What are we to make of all this? The most obvious possible explanation for small publishers’ comparatively low ebook sales – even as ebooks account for 29% of the UK market as a whole (Campbell, 2015) – is that they are struggling to come to terms with a market that is more complex and competitive than any they have encountered before.
Porter’s ‘five forces’ theory (1979) may be of use in explaining this hypothesis:
Twenty or thirty years ago, a small publisher’s situation could have been analysed as follows:
If the same analysis is conducted today, the situation looks very different:
Clearly, much of the increase in competition can be traced back to the various technical changes that have taken place in recent years: the advent of desktop publishing, the birth of the internet (and with it Amazon), and the popularisation of ebooks (and hence the rise of self-publishing). To use Clayton Christensen’s phrase, publishing is in the process of being ‘disrupted’ (1997).
How, then, can small publishers respond to this disruption? Clearly, learning to make and sell ebooks puts the small publisher’s scarce time and money at risk of being wasted, but failing to engage with the ebook market at all is also dangerous: as the experience of Spinifex Press shows, your competitors might establish a presence and deny you market share. Publishers should also take care not to outsource too much of what may in future become core business operations, lest they unintentionally strengthen their suppliers’ bargaining power beyond what they can bear.
Above all, small publishers must retain what makes them publishers: their ability to filter and amplify content (Bhaskar, 2013, loc. 187). Each publisher must decide for herself which of the functions which have traditionally been at the core of publishing properly fall within her filtering and amplification efforts. Curating content, editing it, designing the book, creating it, distributing the finished copies or files, and marketing: all are plausible candidates, and the successful small publisher of the future will be the one knowledgeable enough about these multiple domains to make intelligent decisions about which to do when, and how.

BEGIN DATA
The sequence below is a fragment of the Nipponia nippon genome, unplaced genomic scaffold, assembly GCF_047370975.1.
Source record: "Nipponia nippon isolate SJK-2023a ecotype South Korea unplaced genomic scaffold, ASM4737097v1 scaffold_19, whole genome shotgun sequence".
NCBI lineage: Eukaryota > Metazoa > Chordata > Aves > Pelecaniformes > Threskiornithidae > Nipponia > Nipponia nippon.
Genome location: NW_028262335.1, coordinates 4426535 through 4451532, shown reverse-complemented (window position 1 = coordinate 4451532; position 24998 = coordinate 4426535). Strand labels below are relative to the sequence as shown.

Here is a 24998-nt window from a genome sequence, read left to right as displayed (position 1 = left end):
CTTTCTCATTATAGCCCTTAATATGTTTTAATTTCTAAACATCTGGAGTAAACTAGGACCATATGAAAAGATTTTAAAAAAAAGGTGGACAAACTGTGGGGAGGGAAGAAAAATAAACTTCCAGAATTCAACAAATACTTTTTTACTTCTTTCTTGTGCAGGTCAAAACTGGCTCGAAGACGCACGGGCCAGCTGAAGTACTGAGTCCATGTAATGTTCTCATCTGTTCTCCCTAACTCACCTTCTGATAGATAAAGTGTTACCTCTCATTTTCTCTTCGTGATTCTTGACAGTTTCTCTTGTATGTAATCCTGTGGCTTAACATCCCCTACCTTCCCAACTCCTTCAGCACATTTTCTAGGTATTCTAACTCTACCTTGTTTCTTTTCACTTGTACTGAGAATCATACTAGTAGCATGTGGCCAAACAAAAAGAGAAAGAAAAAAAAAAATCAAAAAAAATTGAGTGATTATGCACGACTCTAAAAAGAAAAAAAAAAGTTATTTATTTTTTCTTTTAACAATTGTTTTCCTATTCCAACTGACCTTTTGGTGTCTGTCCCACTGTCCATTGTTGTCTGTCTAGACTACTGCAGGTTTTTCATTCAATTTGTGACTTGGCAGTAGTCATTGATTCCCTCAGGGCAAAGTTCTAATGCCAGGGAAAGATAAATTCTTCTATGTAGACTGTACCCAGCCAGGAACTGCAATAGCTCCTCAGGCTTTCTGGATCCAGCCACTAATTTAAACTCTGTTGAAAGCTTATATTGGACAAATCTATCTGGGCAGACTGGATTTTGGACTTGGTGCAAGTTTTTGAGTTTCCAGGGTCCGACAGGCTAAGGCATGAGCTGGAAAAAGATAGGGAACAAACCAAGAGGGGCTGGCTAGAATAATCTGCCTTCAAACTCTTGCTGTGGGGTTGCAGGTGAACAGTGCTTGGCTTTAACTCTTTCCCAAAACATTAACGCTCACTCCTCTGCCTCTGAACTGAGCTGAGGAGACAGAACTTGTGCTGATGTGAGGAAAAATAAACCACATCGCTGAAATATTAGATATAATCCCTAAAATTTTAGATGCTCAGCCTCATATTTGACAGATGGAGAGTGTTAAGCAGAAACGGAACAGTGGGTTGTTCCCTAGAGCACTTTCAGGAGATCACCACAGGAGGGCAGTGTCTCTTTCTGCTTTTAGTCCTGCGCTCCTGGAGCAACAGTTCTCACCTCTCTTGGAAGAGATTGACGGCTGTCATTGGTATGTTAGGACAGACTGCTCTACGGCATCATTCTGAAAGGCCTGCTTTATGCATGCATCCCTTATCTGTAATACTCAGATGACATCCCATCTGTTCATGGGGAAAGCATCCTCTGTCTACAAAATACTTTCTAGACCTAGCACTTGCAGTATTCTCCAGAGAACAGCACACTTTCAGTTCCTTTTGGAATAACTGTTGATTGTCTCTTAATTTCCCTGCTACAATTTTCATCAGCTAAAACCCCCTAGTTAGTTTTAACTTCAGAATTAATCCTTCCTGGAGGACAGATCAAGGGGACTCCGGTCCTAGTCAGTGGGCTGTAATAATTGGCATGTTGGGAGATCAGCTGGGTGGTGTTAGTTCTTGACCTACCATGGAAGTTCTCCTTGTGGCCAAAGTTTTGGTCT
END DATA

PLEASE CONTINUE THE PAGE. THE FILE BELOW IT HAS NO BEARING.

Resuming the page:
Small publishers’ ebook businesses still have room to grow. The data gathered here suggests that smaller publishers are still not taking advantage of the ebook market to the same extent as their larger cousins, and although great strides have been made since Aptara’s last survey in 2012, there remain significant gaps in small publishers’ interest in and knowledge of the subject. As the ebook market stabilises and ebooks take their place as just another format, it is hoped that more small publishers will feel confident enough to learn more about ebooks and take advantage of the extra sales they can offer.
There is much fertile ground for further investigation: future surveys may be able to investigate ebook pricing, marketing, ONIX, and in-book analytics. It would also be enlightening to examine revenue models in further detail: in particular, small publishers’ participation in subscription services and platforms traditionally marketed to self-publishing authors. Ultimately, everyone involved in the production, distribution, sale, and consumption of ebooks stands to gain from better-informed and more creative small presses.